recent flood of Krajina refugees upsetting the delicate balance of ethnic
Hungarians in Serbia's northern province of Vojvodina. * Zsofia Szilagyi
NATO SUSPENDS AIR STRIKES AGAINST BOSNIAN SERBS...
The UN and NATO on 14
September agreed to halt air strikes against the Bosnian Serbs following
meetings between US envoy and assistant Secretary of State Richard Holbrooke
and Serbian President Slobodan Milosevic, international media reported. Also on
14 September, Bosnian Serb military leader Ratko Mladic and his civilian
counterpart, Radovan Karadzic, agreed in Belgrade to the weapons withdrawal
around Sarajevo. Milosevic has pledged to exercise his influence over the
Bosnian Serb leadership in a bid to have them keep their word, but the extent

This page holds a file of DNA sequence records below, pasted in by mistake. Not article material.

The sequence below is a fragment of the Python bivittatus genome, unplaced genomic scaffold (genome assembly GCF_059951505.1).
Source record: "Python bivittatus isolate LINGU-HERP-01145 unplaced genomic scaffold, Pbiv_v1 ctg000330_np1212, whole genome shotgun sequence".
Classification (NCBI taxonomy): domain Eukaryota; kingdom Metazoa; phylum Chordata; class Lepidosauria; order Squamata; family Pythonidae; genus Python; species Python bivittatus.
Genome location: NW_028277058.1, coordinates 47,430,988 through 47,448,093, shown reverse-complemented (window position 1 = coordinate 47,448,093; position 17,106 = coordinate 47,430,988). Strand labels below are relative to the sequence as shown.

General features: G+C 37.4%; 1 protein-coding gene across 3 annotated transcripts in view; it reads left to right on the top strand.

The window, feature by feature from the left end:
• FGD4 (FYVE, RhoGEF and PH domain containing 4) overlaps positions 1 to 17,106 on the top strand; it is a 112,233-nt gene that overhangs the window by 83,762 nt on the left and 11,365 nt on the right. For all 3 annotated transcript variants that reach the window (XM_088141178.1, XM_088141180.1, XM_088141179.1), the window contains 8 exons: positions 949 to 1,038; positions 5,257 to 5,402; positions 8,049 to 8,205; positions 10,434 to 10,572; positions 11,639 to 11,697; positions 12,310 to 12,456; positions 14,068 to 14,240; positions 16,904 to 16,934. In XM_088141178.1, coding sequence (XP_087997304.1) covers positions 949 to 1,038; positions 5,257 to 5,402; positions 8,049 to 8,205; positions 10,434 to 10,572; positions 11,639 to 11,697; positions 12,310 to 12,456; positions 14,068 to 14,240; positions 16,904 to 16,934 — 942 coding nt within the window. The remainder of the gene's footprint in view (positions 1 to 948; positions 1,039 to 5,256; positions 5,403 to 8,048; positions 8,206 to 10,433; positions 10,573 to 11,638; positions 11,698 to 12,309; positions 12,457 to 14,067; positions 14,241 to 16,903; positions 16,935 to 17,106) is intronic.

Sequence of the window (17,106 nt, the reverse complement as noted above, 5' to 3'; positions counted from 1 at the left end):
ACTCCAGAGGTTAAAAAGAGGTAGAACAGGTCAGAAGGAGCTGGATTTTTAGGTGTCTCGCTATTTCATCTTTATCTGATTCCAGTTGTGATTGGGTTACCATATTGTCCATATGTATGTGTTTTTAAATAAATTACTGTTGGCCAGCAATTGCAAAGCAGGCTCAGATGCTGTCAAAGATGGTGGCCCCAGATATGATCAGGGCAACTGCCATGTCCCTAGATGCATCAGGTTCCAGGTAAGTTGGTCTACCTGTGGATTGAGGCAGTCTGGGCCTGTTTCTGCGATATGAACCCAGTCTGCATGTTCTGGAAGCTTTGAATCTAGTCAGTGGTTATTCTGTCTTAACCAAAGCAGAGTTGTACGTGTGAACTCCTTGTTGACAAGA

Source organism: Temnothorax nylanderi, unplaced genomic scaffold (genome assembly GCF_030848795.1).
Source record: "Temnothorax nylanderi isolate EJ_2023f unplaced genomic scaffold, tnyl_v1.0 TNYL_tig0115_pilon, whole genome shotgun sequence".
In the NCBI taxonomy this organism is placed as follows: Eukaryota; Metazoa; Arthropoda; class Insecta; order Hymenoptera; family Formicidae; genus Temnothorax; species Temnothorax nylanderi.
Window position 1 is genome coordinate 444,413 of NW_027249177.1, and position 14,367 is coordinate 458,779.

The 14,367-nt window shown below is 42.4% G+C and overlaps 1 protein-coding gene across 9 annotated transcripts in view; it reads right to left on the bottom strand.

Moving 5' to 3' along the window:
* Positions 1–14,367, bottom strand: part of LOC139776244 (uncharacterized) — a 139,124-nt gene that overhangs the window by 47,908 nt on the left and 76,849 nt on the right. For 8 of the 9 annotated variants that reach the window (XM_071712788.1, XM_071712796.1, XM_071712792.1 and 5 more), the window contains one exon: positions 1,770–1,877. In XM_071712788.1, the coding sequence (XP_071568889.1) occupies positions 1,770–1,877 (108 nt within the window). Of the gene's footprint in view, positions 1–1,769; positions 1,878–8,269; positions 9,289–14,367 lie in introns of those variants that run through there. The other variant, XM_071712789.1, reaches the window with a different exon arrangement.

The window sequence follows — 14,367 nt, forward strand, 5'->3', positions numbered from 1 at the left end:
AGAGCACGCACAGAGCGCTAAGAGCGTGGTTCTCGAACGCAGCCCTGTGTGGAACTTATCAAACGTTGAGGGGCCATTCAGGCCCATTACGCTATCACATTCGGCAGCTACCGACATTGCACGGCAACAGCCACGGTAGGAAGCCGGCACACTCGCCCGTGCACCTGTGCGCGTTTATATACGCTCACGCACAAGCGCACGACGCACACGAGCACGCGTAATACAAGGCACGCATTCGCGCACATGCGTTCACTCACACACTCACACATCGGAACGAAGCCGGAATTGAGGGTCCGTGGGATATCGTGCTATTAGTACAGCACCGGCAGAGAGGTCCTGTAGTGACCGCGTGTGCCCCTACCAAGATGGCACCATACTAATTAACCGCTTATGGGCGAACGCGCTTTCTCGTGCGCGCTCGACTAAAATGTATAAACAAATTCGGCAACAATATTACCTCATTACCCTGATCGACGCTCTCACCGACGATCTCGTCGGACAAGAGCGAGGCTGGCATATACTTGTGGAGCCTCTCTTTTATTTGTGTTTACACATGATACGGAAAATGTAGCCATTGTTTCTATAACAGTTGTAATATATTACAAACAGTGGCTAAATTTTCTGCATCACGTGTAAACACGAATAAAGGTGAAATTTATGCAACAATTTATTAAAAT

of his influence is unclear. According to a UN statement, air strikes may
resume after a 72-hour period should the Bosnian Serbs fail to comply with
their pledge to withdraw heavy artillery around the capital of Sarajevo to
outside the 20-km exclusion zone or should Bosnian Serb forces attack safe
areas. Karadzic on 15 September vowed the withdrawal would be carried out.
Meanwhile, international media have speculated that the Rapid Reaction Force
around Sarajevo may soon be replaced by Italian and Russian troops. * Stan
...WHILE BOSNIAN CROAT TROOPS ADVANCE.
Reuters on 15 September quotes
Bosnian government radio as reporting that the Bosnian army's fifth corps from
Bihac captured the northwestern town of Bosanski Petrovac from Bosnian Serb
forces earlier the same day. Only hours earlier government troops entered the
nearby town of Kulen Vakuf. The offensive has forced Serbian soldiers and
civilians northward toward Banja Luka. UN officials said they could not
determine whether the Serbs were carrying out a tactical retreat or had been
routed. There were few signs of any organized resistance around recently